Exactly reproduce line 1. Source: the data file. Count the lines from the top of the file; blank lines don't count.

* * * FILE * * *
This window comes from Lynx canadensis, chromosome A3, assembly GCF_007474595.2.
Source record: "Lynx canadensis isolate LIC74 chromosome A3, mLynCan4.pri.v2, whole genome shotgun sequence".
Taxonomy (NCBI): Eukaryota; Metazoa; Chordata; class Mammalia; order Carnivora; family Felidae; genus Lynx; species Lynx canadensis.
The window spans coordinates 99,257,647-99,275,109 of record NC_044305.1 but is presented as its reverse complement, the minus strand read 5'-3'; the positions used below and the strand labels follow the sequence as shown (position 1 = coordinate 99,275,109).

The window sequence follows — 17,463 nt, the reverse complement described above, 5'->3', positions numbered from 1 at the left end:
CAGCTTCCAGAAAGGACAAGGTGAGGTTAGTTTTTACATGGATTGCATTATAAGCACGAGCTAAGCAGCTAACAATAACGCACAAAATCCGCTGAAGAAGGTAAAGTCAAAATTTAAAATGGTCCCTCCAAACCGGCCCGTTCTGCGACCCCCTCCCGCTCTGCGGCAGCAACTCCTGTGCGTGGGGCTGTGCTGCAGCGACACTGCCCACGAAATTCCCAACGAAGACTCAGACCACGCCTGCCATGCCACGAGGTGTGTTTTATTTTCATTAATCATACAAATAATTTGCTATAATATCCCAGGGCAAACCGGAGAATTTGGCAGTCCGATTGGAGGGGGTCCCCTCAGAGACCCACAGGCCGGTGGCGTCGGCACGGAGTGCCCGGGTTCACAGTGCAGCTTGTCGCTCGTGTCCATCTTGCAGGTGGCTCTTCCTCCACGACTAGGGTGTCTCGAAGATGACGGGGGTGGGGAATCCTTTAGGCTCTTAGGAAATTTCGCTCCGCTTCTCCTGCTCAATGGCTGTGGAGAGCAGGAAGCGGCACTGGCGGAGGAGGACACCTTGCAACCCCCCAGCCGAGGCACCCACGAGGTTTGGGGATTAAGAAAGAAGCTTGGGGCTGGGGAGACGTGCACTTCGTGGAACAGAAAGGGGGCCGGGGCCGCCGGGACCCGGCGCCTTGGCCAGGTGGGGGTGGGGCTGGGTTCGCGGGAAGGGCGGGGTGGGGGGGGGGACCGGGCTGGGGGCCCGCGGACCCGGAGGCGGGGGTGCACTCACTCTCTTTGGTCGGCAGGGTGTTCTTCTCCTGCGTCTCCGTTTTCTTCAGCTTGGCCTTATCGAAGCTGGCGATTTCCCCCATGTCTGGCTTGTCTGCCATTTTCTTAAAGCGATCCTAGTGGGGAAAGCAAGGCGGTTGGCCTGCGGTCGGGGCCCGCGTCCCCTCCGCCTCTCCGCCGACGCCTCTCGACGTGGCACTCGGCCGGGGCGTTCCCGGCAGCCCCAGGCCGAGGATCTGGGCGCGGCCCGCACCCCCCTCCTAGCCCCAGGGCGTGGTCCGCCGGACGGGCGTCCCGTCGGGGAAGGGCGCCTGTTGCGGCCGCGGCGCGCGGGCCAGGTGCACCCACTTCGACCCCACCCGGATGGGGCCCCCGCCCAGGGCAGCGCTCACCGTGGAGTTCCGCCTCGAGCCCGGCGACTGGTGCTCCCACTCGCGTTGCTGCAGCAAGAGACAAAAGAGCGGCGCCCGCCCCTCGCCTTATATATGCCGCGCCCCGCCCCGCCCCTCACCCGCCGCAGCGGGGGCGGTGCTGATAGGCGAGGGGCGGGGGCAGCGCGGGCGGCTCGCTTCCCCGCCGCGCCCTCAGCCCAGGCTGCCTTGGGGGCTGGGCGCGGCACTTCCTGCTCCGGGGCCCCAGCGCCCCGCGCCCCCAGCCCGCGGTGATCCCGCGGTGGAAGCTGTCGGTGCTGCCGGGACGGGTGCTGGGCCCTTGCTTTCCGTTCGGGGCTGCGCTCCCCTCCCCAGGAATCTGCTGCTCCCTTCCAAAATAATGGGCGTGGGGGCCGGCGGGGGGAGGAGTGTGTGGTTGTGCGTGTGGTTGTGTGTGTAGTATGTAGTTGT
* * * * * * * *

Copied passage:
This window comes from Lynx canadensis, chromosome A3, assembly GCF_007474595.2.